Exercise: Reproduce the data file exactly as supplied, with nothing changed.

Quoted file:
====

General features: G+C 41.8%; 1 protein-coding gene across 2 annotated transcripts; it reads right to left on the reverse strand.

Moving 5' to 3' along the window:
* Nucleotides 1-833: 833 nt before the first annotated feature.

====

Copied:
General features: G+C 41.8%; 1 protein-coding gene across 2 annotated transcripts; it reads right to left on the reverse strand.

Moving 5' to 3' along the window:
* Nucleotides 1-833: 833 nt before the first annotated feature.